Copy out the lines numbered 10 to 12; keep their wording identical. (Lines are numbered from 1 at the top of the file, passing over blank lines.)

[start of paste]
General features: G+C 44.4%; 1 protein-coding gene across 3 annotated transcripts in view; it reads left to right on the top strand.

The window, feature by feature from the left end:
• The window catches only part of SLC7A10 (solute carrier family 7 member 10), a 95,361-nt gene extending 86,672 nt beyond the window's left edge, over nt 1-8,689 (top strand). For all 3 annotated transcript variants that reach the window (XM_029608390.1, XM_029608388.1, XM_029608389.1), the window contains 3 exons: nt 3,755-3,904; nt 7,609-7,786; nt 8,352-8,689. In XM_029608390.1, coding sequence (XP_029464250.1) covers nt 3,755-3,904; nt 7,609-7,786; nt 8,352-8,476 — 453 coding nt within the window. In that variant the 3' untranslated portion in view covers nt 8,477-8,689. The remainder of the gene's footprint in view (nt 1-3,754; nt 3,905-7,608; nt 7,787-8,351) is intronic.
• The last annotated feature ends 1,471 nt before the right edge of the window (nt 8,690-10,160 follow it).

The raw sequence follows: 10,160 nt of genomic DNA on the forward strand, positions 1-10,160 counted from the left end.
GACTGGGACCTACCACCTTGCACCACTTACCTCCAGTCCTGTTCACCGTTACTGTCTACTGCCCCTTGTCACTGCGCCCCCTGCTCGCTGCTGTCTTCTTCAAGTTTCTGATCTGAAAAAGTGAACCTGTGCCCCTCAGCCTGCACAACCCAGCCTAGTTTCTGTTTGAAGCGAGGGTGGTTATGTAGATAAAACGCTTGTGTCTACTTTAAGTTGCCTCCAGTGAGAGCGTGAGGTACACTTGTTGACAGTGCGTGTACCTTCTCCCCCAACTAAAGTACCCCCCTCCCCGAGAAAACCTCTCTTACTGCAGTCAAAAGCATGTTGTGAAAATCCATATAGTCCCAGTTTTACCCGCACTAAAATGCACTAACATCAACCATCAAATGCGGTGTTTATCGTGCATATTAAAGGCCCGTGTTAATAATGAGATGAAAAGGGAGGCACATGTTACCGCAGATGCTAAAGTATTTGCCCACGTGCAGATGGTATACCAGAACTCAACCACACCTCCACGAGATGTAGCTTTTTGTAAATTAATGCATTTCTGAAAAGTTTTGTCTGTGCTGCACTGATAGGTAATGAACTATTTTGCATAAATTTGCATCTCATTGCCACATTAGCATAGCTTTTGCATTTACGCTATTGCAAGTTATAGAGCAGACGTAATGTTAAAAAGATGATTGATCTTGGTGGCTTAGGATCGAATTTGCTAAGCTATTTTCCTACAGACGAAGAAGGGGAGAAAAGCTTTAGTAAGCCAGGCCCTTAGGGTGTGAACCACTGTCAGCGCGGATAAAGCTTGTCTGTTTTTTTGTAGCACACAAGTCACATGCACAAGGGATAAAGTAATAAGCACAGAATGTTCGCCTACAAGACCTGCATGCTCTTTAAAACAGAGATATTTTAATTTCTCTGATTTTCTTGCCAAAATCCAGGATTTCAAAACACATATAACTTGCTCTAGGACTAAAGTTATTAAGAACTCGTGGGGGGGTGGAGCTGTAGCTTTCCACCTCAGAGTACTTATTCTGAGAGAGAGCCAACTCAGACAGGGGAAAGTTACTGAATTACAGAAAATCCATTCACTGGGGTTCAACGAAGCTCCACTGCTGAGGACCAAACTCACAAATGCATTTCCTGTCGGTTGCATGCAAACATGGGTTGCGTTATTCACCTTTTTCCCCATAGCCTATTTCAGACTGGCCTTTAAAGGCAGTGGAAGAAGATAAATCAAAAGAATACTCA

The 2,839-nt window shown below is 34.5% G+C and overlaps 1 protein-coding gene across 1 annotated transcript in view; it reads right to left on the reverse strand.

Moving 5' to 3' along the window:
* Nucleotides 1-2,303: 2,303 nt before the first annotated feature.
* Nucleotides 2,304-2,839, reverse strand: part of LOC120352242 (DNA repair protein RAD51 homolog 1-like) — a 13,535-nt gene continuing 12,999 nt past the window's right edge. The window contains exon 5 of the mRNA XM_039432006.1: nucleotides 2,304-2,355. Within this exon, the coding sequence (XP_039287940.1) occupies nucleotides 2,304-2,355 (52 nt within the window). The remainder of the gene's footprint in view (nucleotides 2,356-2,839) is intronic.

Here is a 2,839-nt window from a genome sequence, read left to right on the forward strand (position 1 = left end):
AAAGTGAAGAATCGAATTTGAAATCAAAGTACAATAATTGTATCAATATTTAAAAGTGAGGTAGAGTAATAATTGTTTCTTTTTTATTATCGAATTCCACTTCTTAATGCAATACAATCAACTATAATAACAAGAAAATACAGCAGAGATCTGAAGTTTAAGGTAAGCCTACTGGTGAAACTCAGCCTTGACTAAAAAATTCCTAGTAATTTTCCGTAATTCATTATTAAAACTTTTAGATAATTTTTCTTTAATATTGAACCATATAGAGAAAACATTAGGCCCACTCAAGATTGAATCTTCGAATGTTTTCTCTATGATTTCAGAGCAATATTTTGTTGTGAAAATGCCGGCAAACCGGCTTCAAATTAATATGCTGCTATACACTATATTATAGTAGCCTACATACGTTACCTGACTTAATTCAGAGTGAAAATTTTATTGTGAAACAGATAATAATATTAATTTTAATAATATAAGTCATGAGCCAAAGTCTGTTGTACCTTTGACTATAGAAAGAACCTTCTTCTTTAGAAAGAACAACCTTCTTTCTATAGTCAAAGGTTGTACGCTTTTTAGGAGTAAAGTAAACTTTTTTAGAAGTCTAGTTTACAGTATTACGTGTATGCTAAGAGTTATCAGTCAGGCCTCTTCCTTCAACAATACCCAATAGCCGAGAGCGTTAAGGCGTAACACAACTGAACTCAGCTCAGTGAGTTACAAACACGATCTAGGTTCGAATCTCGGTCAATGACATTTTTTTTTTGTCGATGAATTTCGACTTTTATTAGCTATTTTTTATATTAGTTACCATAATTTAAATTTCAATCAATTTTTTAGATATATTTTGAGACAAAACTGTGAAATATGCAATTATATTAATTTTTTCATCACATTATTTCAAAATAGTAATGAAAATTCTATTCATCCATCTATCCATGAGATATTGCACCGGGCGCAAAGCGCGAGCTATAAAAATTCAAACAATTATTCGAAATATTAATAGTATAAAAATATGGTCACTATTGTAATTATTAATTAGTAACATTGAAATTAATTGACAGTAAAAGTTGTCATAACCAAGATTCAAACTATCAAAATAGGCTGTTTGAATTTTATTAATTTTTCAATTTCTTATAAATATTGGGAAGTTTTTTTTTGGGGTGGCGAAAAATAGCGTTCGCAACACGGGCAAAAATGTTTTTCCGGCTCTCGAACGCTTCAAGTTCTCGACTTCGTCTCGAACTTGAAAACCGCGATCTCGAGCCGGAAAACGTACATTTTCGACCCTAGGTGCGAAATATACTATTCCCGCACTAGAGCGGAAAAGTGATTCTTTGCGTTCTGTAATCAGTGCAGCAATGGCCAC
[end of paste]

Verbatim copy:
* Nucleotides 2,304-2,839, reverse strand: part of LOC120352242 (DNA repair protein RAD51 homolog 1-like) — a 13,535-nt gene continuing 12,999 nt past the window's right edge. The window contains exon 5 of the mRNA XM_039432006.1: nucleotides 2,304-2,355. Within this exon, the coding sequence (XP_039287940.1) occupies nucleotides 2,304-2,355 (52 nt within the window). The remainder of the gene's footprint in view (nucleotides 2,356-2,839) is intronic.

Here is a 2,839-nt window from a genome sequence, read left to right on the forward strand (position 1 = left end):
AAAGTGAAGAATCGAATTTGAAATCAAAGTACAATAATTGTATCAATATTTAAAAGTGAGGTAGAGTAATAATTGTTTCTTTTTTATTATCGAATTCCACTTCTTAATGCAATACAATCAACTATAATAACAAGAAAATACAGCAGAGATCTGAAGTTTAAGGTAAGCCTACTGGTGAAACTCAGCCTTGACTAAAAAATTCCTAGTAATTTTCCGTAATTCATTATTAAAACTTTTAGATAATTTTTCTTTAATATTGAACCATATAGAGAAAACATTAGGCCCACTCAAGATTGAATCTTCGAATGTTTTCTCTATGATTTCAGAGCAATATTTTGTTGTGAAAATGCCGGCAAACCGGCTTCAAATTAATATGCTGCTATACACTATATTATAGTAGCCTACATACGTTACCTGACTTAATTCAGAGTGAAAATTTTATTGTGAAACAGATAATAATATTAATTTTAATAATATAAGTCATGAGCCAAAGTCTGTTGTACCTTTGACTATAGAAAGAACCTTCTTCTTTAGAAAGAACAACCTTCTTTCTATAGTCAAAGGTTGTACGCTTTTTAGGAGTAAAGTAAACTTTTTTAGAAGTCTAGTTTACAGTATTACGTGTATGCTAAGAGTTATCAGTCAGGCCTCTTCCTTCAACAATACCCAATAGCCGAGAGCGTTAAGGCGTAACACAACTGAACTCAGCTCAGTGAGTTACAAACACGATCTAGGTTCGAATCTCGGTCAATGACATTTTTTTTTTGTCGATGAATTTCGACTTTTATTAGCTATTTTTTATATTAGTTACCATAATTTAAATTTCAATCAATTTTTTAGATATATTTTGAGACAAAACTGTGAAATATGCAATTATATTAATTTTTTCATCACATTATTTCAAAATAGTAATGAAAATTCTATTCATCCATCTATCCATGAGATATTGCACCGGGCGCAAAGCGCGAGCTATAAAAATTCAAACAATTATTCGAAATATTAATAGTATAAAAATATGGTCACTATTGTAATTATTAATTAGTAACATTGAAATTAATTGACAGTAAAAGTTGTCATAACCAAGATTCAAACTATCAAAATAGGCTGTTTGAATTTTATTAATTTTTCAATTTCTTATAAATATTGGGAAGTTTTTTTTTGGGGTGGCGAAAAATAGCGTTCGCAACACGGGCAAAAATGTTTTTCCGGCTCTCGAACGCTTCAAGTTCTCGACTTCGTCTCGAACTTGAAAACCGCGATCTCGAGCCGGAAAACGTACATTTTCGACCCTAGGTGCGAAATATACTATTCCCGCACTAGAGCGGAAAAGTGATTCTTTGCGTTCTGTAATCAGTGCAGCAATGGCCAC